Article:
There was something oddly nostalgic about the revival of The Son of the Musketeers at Sweet Fanny Adams Theatre. It’s supposed to evoke memories of the original for those who saw the 1982 production. The theatre is supposed to resemble a 19th century vaudeville house. Not having seen the original play, I was instead reminded of the great television variety shows of the 1960s and ’70s, especially The Carol Burnett Show.
The late Don MacPherson and his wife Pat opened Sweet Fanny Adams Theatre in 1977. They wrote, directed and starred in many plays over the years. Don created the recurring character Rogi, who appeared in over 14 different productions.
The theatre is now run by the next generation of MacPhersons. Jennifer MacPherson-Evans and her husband Laurence Evans took over when Don and Pat semi-retired. Don passed away in 2010.
This year, Don’s son Chris decided to bring back his dad’s beloved character. Chris plays Rogi in The Son of the Musketeers. His funny facial expressions made me wonder if I ever saw him perform when he worked as a clown with Ringling Brothers and Barnum & Bailey Circus. Jennifer played the Rebel Leader as well as the narrator. The story’s villains are played by Kara Van Veghel as the evil queen and Jeremy Gregoire as her power-hungry lover.
My friend Dave Fennell from Einstein Simplified auditioned for a part at Sweet Fanny Adams during a break in the Gatlinburg Improv Fest last March. He has been playing a character named Spasm in The Son of the Musketeers since May. Spasm is the elderly servant to the clueless king played by Tim Coleman. I especially liked a running joke about Spasm falling into the castle’s moat.
After the play ends, the cast does some musical revue numbers and some audience participation bits. During the unscripted parts, you could see that the cast was trying hard to suppress their own laughter. They were obviously having fun, which made it all the more fun for the audience.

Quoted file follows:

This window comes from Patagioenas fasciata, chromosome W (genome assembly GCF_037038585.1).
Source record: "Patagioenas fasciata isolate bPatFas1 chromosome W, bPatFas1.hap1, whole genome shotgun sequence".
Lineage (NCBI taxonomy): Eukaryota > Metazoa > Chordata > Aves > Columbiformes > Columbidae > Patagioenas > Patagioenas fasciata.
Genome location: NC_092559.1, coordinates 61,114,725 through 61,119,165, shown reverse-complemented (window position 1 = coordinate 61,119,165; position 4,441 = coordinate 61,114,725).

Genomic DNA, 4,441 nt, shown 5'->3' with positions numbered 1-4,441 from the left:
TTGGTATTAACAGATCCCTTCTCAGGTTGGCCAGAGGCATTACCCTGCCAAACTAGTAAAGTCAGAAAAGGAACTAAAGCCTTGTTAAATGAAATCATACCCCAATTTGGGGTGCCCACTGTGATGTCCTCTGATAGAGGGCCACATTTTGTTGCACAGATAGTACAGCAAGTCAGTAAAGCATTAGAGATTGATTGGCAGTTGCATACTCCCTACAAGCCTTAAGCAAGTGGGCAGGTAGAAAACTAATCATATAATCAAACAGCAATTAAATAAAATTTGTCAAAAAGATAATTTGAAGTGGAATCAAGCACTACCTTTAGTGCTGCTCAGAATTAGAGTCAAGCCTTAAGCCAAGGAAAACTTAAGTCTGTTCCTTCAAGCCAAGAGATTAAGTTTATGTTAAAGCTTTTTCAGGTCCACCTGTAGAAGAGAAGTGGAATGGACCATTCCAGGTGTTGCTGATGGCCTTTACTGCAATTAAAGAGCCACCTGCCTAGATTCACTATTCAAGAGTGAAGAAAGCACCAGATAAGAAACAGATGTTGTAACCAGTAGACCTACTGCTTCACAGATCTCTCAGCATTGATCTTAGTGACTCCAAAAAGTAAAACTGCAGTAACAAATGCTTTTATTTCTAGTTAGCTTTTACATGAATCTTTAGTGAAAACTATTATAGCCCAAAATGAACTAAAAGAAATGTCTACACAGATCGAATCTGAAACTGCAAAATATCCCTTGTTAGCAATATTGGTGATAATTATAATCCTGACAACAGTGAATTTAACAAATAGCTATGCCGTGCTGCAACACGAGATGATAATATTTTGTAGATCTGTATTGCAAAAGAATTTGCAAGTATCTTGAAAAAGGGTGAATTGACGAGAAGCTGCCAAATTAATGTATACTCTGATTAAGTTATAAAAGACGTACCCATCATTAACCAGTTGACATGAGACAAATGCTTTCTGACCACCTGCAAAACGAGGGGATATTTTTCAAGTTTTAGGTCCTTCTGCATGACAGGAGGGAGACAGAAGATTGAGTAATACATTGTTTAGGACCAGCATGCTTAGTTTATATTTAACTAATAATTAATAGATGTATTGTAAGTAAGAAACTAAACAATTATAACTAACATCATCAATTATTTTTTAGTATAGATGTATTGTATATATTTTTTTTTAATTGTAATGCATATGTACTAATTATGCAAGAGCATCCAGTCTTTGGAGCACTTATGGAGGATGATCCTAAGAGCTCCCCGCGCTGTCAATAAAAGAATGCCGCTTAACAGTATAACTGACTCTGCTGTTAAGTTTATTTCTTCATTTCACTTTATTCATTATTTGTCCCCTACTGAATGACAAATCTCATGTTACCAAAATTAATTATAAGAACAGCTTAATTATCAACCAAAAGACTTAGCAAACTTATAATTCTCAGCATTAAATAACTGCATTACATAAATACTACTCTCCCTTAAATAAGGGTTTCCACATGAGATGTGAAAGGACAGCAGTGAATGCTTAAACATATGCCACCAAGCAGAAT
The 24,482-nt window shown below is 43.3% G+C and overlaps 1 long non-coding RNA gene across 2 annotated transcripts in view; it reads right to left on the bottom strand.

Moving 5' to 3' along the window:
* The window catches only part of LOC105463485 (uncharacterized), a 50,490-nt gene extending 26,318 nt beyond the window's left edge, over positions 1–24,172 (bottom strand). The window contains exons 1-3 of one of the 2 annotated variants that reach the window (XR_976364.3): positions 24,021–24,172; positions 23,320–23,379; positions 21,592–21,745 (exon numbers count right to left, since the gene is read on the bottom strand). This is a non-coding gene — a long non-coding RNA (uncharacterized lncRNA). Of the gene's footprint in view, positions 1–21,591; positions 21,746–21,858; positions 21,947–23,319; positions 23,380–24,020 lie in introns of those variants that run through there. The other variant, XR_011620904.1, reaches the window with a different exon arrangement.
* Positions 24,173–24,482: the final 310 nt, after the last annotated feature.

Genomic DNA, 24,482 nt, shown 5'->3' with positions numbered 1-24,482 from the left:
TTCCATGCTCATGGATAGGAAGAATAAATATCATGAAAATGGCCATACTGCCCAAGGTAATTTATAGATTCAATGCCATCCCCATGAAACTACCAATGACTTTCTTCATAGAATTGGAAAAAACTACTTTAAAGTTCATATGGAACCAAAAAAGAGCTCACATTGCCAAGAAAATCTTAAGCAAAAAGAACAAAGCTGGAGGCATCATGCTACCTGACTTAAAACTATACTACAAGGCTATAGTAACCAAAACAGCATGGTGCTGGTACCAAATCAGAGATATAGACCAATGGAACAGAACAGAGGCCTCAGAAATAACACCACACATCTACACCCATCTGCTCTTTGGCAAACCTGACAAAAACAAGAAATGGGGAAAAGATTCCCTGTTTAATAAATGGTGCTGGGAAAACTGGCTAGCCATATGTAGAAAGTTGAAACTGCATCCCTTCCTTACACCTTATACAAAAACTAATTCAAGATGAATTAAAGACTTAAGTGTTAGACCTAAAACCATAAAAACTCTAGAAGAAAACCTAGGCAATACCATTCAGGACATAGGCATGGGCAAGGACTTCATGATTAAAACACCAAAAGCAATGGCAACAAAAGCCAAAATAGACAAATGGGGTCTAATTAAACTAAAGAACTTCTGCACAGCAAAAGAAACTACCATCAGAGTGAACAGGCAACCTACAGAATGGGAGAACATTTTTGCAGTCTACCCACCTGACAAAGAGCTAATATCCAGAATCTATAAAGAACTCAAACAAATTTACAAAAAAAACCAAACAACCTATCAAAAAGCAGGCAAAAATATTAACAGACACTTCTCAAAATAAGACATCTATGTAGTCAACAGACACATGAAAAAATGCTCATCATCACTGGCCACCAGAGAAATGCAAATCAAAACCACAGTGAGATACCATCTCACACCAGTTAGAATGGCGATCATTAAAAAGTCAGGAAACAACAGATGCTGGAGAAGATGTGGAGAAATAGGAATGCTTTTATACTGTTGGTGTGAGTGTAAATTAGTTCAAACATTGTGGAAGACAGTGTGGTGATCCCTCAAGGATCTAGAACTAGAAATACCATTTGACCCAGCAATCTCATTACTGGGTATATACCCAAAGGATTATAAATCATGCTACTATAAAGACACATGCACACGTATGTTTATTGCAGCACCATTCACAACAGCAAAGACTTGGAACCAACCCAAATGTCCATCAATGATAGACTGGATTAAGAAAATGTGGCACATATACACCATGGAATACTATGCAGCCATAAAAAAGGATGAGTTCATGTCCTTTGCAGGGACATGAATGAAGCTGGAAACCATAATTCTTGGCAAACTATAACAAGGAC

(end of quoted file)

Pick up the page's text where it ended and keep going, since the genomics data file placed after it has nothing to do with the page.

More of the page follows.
The Smoky Mountains are a great place to relax and have fun. My wife and I took advantage of having an extra day off over the holiday weekend to see some of the local attractions.
The “waterfall” effect has always been a highlight of Boomsday as fireworks cascade down the side of the Henley Street Bridge into the the Tennessee River. For the past few years, there has also been a waterfall of rain.
This year, the event was held on the Saturday of Labor Day weekend instead of Sunday. The weather was sunny and hot when the festival opened at 3:00 p.m. By 4:30, we were getting doused with rain. Across the street from the WNOX booth, a Metro Pulse tent caught a gust of wind, flipped in the air and landed upside down in the middle of Neyland Drive. Fortunately, the people had already scattered and the tent didn’t land on or near anyone. Workers grabbed it and dismantled it. Meanwhile, my coworkers and I lowered the WNOX tent so that the same thing wouldn’t happen to us.
The skies cleared for several hours and the festival resumed. I found time to admire the decorated Metro Pulse newspaper boxes across the street. I recognized the one in front. My friend Cheryl Burchett painted it as her entry in their Paper Box Design Contest.
I had prepared a half-hour music sweep for Star 102.1 that preceded the fireworks. It had to start at exactly 8:30 and run for precisely thirty minutes. I nipped and tucked a few song intro and outros to make it fit. At 8:50 p.m., I could tell that the fireworks crew had jumped six minutes ahead. More rain was on the way and they decided to start the show as soon as possible. The fireworks began at 8:54 instead of 9:00 p.m.